A document from your mortgage lender that confirms you can borrow a certain amount.
The UK’s foremost professional body for Residential Agents.
Mortgage lender’s standard rate of interest which may be increased or decreased periodically by the lender depending on prevailing economic conditions.
Type of mortgage designed for buyers purchasing a property with the sole intent of renting out.
A chain refers to other properties that are linked. For example, a first-time buyer offers on a property, the owner of that property then offers on another etc that is an upward chain.
This is the final step in the legal process of transferring ownership of property. The process will go through at any time on completion day, there is no set time. Our advice for completion day is just be as ready as you can be and make sure the agents can contact you!
The legal agreement between the seller and buyer which binds both parties to complete the transaction. Or the contract between vendor and agent which outlines the terms and conditions of the agents’ services and commission information.
The solicitor who will handle the sale of the property. Conveyancing the branch of law concerned with property.
Fees paid by the buyer’s solicitor on their behalf such as stamp duty, land registry and search fees.
A certificate that details how energy efficient the property is. It also provides advise on how to improve ratings. The EPC is a legal requirement for selling or renting properties.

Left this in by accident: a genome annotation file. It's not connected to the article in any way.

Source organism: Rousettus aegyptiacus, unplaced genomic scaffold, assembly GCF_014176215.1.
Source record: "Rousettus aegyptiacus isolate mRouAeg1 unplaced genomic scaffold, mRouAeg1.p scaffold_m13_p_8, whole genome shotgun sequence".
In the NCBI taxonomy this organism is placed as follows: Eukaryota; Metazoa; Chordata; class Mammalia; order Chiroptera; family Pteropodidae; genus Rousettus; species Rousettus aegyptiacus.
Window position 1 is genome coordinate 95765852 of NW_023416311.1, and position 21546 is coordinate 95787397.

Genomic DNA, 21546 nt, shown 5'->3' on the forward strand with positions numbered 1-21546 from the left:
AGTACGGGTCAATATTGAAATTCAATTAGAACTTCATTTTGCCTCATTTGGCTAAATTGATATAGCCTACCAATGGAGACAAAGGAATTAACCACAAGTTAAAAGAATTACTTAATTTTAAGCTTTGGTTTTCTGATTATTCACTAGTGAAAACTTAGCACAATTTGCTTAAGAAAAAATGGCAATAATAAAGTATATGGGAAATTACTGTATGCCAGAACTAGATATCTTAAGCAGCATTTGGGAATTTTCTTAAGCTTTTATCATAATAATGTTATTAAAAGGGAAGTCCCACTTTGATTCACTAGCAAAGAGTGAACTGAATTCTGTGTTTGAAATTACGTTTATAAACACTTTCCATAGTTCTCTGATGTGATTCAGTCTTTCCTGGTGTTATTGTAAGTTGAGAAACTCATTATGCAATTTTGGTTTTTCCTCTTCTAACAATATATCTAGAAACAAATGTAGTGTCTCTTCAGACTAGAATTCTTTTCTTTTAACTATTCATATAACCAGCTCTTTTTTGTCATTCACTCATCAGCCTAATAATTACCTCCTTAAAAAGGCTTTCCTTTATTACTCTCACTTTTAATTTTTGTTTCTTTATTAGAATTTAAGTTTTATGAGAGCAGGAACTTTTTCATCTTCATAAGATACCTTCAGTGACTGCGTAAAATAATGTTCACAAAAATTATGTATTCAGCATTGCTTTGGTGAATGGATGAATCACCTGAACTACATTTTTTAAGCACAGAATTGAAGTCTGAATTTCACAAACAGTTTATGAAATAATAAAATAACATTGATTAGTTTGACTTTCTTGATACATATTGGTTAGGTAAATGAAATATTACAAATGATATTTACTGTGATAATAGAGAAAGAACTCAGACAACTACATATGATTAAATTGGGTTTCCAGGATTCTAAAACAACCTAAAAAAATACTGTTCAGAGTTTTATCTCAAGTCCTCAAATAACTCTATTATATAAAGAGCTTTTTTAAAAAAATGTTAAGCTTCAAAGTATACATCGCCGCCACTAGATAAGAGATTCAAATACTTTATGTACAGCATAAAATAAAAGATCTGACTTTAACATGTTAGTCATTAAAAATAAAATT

Exchange takes place before completion and it is when the contracts are exchanged, and the sale becomes legally binding. Up until this moment, either party could withdraw from the sale, however after this point you are likely liable to either loose your deposit or the seller may have to pay for any monies lost.
Items within the property that can be used in the negotiations or bought separately.
Freehold, refers to the tenure of the property. Freehold is when the owner owns the house and the land it is built on.
The annual charge levied on the property by the Freeholder.
A scheme set up by the government to help first time buyers on the property ladder. Only available for new build properties.
The department of the Government responsible for registering ownership of land.
You own the property you have purchased but not the land it is built on, therefore you are normally subject to a yearly ground rent charge. The length of a lease can vary, but locally it is usually the balance of 999 years, and it is always advisable to investigate the length and any stipulations with leases before committing to a property.
Buildings listed on the Statutory List of Buildings of Special Architectural or Historic interest.
Where the buyer’s solicitor makes enquiries to the local council regarding any outstanding or future issues which may affect the property.
The report carried out on behalf of the mortgage lender to determine the property value and the maximum amount to be loaned.
A type of guarantee available on some new build homes.
An amount to be paid annually so small it is considered nominal.
When the owner of a property dies and leaves the property in their will, probate is the process for proving the will is valid. Contracts cannot be exchanged on a property until probate has been granted. This process can take several months.
When part of the mortgage is held back until works or specified repairs are satisfactorily completed.
A detailed report carried out on a property looking at the physical condition of the property.
Your solicitor will make enquiries to the local authority and Land Registry to make sure there are no matters that would adversely affect the property.
A tax paid by purchasers of properties with a value in excess of £125,000.
Paper documents showing the chain of ownership for land and property.